That’s why electric vehicles are an attractive alternative. Unlike gas which can technically run out, electricity can be renewable. It’s possible to get electricity in renewable ways such as through wind or water powers or even solar energy. 

Renewable energy is on the rise as the U.S. Energy Information Administration (EIA) noted that usage reached record highs as of 2020, making it 12% of energy consumption. According to the EIA website, “The electric power sector accounted for about 60% of total U.S. renewable energy consumption in 2020, and about 20% of total U.S. electricity generation was from renewable energy sources.”

You can lower greenhouse gas emissions

One of the major benefits of electric cars is the fact that you can reduce your environmental impact. Regular vehicles that use gas greatly contribute to greenhouse gas emissions. In fact, according to the Environmental Protection Agency (EPA), as of 2019 transportation makes up 29% of greenhouse gas emissions, effectively the largest contributor next to electricity (25%), industry (23%), commercial and residential (13%), and agriculture (10%). 

Electric cars don’t have an exhaust pipe to create greenhouse gas emissions. That’s not to say there is no environmental impact. 

If you use coal or natural gas to power electricity, it can leave carbon pollution. If you use one of the more natural ways listed above, you don’t contribute to carbon pollution.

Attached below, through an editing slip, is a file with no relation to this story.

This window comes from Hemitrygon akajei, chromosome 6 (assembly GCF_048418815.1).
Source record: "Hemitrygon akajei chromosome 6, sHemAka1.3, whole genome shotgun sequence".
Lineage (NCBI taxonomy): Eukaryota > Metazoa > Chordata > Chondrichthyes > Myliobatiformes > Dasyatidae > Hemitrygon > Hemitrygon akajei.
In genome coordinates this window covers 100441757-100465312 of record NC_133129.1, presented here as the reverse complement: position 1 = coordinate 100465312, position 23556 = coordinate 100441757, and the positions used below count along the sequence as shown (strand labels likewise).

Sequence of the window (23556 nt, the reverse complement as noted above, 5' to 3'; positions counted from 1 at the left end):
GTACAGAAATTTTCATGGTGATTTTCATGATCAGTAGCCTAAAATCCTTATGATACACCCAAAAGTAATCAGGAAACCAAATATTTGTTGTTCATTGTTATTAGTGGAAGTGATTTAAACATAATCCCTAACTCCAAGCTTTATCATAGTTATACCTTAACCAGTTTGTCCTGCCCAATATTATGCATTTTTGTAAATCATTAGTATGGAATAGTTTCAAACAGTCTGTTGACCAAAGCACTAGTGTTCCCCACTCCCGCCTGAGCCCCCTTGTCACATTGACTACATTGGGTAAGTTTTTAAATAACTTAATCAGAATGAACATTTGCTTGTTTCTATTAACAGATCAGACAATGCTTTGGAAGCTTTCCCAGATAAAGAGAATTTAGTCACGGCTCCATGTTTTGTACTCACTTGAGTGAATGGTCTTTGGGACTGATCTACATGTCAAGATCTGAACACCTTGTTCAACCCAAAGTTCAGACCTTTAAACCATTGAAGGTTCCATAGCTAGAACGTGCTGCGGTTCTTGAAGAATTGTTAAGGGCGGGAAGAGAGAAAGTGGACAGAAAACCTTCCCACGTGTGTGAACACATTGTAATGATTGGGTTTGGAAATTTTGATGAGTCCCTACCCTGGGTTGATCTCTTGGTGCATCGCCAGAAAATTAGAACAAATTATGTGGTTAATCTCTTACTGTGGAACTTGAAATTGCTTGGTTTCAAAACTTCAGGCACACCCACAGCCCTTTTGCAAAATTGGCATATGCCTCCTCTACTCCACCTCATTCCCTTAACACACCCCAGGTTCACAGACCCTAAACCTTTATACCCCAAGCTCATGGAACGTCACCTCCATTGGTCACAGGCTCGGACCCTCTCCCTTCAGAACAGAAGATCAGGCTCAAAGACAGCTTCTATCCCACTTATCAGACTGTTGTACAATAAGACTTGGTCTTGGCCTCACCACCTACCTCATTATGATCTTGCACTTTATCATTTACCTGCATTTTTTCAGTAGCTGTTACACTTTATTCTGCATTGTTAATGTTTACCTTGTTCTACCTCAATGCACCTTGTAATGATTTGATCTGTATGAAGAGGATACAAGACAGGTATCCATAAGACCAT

The EPA does state on their website, “Even accounting for these electricity emissions, research shows that an EV is typically responsible for lower levels of greenhouse gases (GHGs) than an average new gasoline car. To the extent that more renewable energy sources like wind and solar are used to generate electricity, the total GHGs associated with EVs could be even lower.”
According to the U.S. Department of Energy, the national averages for annual emissions per vehicle is 11,435 pounds of CO2 equivalent for a gasoline vehicle whereas for all-electric vehicles it is 3,774 pounds of CO2 equivalent which represents 3x less CO2 than gasoline vehicles.

You can take advantage of tax credits

Another major perk of owning an electric car is the tax credits you could qualify for. According to the U.S. Department of Energy website, you could get up to $7,500 in tax credits. Your car must be all-electric or plug-in hybrid and made in 2010 or later to qualify. 

Tax credits are more effective than deductions at lowering the amount you pay in taxes as they’re dollar-for-dollar. Meaning, if you owed $10,000 you could effectively lower your tax bill up to a maximum of $7,500 and only pay $2,500.